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The NFL Draft: ‘Green Bay’s Super Bowl’

Packers, Discover Green Bay, surrounding municipalities bidding for future NFL Draft

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November 3, 2022

GREEN BAY – Ninety million dollars certainly has a nice ring to it, doesn’t it?

According to Brad Toll, Discover Green Bay CEO, that is the estimated statewide economic impact if the National Football League (NFL) Draft comes to Titletown in the next few years.

“Since we’ll probably never host a Super Bowl in Green Bay because of the unpredictable weather, getting the NFL Draft would be our Super Bowl,” he said. “There’s not another event we could host that would likely be any bigger. When we pitched the idea to the NFL, that’s what we said – it would be huge for the Green Bay community and the entire state.”

From 1964 to 2012, the draft was held in New York City.

Since then, it has been awarded to various NFL cities around the country.

It was held in Las Vegas in 2022, Kansas City was awarded the 2023 draft and Detroit will host it in 2024.

“The Packers are excited at the prospects of hosting the draft,” Aaron Popkey, Green Bay Packers director of public affairs, said. “We’re the (leader behind the bid) because we have a relationship with the NFL, but we’re working closely with many other organizations, including Discover Green Bay. We’ve done our due diligence and have sent members of our team to other drafts.”

Popkey said the draft would be a huge undertaking to host, but it would be worthwhile.

“All those involved have a good sense of what it would take to host the draft,” he said. “It could be the largest event of its kind we could ever hold – in terms of how many people would come and the economic impact it would have.”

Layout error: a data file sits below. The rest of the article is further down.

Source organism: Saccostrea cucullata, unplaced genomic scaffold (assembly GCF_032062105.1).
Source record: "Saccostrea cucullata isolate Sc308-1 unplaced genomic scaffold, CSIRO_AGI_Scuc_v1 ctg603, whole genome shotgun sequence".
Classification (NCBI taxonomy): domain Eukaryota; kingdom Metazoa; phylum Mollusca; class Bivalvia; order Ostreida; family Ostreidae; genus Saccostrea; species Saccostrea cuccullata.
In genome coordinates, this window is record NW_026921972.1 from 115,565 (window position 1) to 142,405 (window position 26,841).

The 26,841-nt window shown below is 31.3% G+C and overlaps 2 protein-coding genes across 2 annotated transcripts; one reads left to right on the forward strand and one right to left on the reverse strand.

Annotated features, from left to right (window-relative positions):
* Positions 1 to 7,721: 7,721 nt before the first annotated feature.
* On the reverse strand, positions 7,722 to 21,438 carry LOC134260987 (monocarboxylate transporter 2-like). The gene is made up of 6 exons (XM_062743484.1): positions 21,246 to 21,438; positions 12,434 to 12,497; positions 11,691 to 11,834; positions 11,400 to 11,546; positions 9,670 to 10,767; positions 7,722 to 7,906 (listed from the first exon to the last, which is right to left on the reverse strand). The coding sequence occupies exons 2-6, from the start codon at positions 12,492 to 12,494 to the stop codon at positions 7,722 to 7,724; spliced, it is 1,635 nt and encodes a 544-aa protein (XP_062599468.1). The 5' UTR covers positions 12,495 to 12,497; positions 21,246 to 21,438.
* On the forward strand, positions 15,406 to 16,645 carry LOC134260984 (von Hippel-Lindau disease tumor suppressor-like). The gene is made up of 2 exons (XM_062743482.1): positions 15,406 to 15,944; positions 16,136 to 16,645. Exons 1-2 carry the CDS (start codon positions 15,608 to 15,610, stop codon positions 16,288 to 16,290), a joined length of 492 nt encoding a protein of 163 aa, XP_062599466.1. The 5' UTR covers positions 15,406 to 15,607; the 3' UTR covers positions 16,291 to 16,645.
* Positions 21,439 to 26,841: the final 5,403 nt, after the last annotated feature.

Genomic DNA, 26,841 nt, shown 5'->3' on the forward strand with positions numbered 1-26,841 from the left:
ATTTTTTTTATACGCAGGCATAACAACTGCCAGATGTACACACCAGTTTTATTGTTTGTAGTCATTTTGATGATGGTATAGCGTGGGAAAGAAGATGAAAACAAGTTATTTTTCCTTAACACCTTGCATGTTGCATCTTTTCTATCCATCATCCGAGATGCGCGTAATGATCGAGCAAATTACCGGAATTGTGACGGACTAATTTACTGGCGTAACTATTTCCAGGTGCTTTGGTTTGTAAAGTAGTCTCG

Popkey said as an organization, the Packers are committed to hosting one big event – outside of its own games – at Lambeau Field each year, which is why playing host to the draft in 2026 is out of the question.

“In 2026, we’re hosting the Wisconsin-Notre Dame football game,” he said.

Popkey said the Wisconsin-Notre Dame game was originally scheduled for 2024, but the COVID-19 pandemic pushed it out to 2026.

He said in the past, Lambeau has been host to other college football and hockey games, music concerts and this past summer’s soccer match between Manchester City and FC Bayern Munich.

“In this case, our ‘special event’ would be the draft,” Popkey said. “We’d most likely be using a lot of Lambeau Field’s facilities to do it. In terms of staffing and what we ask our team to do, one large event per year is something we plan for and feel comfortable with.”

Popkey said they were hoping 2024 would be awarded to Green Bay, but once that didn’t happen, they focused on 2025 and 2027.

“We’re hearing ’27 would be the most likely, but ’25 is still a possibility,” he said.

There’s a cost
In order to host the draft, Popkey said money – north of $6 million – needs to be raised.

The Packers have pledged $1 million in operational support, while the Green Bay/Brown County Professional Football Stadium District is pledging 50% of present and future district revenue from events held in the stadium bowl from 2022-26 – with a cap of $1.2 million – until the 2027 draft is awarded.

// Popkey said the Packers and Discover Green Bay are interested in hosting the 2025 or 2027 NFL Draft. Because the Packers are hosting the Wisconsin/Notre Dame game at Lambeau in 2026, that year won’t work to host the draft. Evan Siegle/Green Bay Packers Photo

“The cost varies by location and where it’s staged,” Popkey said. “The organizing group is responsible for raising all the funds to host, so that’s why we’ve had this ongoing discussion with the local communities. Municipalities will do what they can do in terms of budgeting with police, fire, public safety and the department of public works – you’re talking about shutting down streets for long periods.”

As a gauge, the 2023 draft in Kansas City will take place over three days – Thursday through Saturday – April 27-29.